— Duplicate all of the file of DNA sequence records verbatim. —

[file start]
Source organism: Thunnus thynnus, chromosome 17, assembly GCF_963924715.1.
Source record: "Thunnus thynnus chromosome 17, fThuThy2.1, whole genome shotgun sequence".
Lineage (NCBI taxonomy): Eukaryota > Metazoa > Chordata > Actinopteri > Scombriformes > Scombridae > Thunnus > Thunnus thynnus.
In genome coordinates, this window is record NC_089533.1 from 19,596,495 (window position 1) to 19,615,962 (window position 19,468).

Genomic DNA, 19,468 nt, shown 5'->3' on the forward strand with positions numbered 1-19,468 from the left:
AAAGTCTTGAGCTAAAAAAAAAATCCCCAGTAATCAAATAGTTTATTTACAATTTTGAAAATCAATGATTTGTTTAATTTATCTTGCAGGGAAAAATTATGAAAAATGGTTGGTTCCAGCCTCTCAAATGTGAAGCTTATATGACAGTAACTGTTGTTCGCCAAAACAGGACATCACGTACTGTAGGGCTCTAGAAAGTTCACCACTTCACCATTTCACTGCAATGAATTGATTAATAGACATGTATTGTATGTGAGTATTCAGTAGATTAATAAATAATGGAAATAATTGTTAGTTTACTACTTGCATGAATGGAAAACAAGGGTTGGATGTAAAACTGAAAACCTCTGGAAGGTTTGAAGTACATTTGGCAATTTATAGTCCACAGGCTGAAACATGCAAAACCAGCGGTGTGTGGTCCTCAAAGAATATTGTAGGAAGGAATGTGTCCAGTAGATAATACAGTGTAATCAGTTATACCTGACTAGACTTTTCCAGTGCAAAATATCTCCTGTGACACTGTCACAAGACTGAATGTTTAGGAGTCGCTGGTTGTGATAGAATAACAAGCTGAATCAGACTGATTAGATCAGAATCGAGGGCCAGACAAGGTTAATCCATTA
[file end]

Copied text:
Source organism: Thunnus thynnus, chromosome 17, assembly GCF_963924715.1.
Source record: "Thunnus thynnus chromosome 17, fThuThy2.1, whole genome shotgun sequence".
Lineage (NCBI taxonomy): Eukaryota > Metazoa > Chordata > Actinopteri > Scombriformes > Scombridae > Thunnus > Thunnus thynnus.
In genome coordinates, this window is record NC_089533.1 from 19,596,495 (window position 1) to 19,615,962 (window position 19,468).

Genomic DNA, 19,468 nt, shown 5'->3' on the forward strand with positions numbered 1-19,468 from the left:
AAAGTCTTGAGCTAAAAAAAAAATCCCCAGTAATCAAATAGTTTATTTACAATTTTGAAAATCAATGATTTGTTTAATTTATCTTGCAGGGAAAAATTATGAAAAATGGTTGGTTCCAGCCTCTCAAATGTGAAGCTTATATGACAGTAACTGTTGTTCGCCAAAACAGGACATCACGTACTGTAGGGCTCTAGAAAGTTCACCACTTCACCATTTCACTGCAATGAATTGATTAATAGACATGTATTGTATGTGAGTATTCAGTAGATTAATAAATAATGGAAATAATTGTTAGTTTACTACTTGCATGAATGGAAAACAAGGGTTGGATGTAAAACTGAAAACCTCTGGAAGGTTTGAAGTACATTTGGCAATTTATAGTCCACAGGCTGAAACATGCAAAACCAGCGGTGTGTGGTCCTCAAAGAATATTGTAGGAAGGAATGTGTCCAGTAGATAATACAGTGTAATCAGTTATACCTGACTAGACTTTTCCAGTGCAAAATATCTCCTGTGACACTGTCACAAGACTGAATGTTTAGGAGTCGCTGGTTGTGATAGAATAACAAGCTGAATCAGACTGATTAGATCAGAATCGAGGGCCAGACAAGGTTAATCCATTA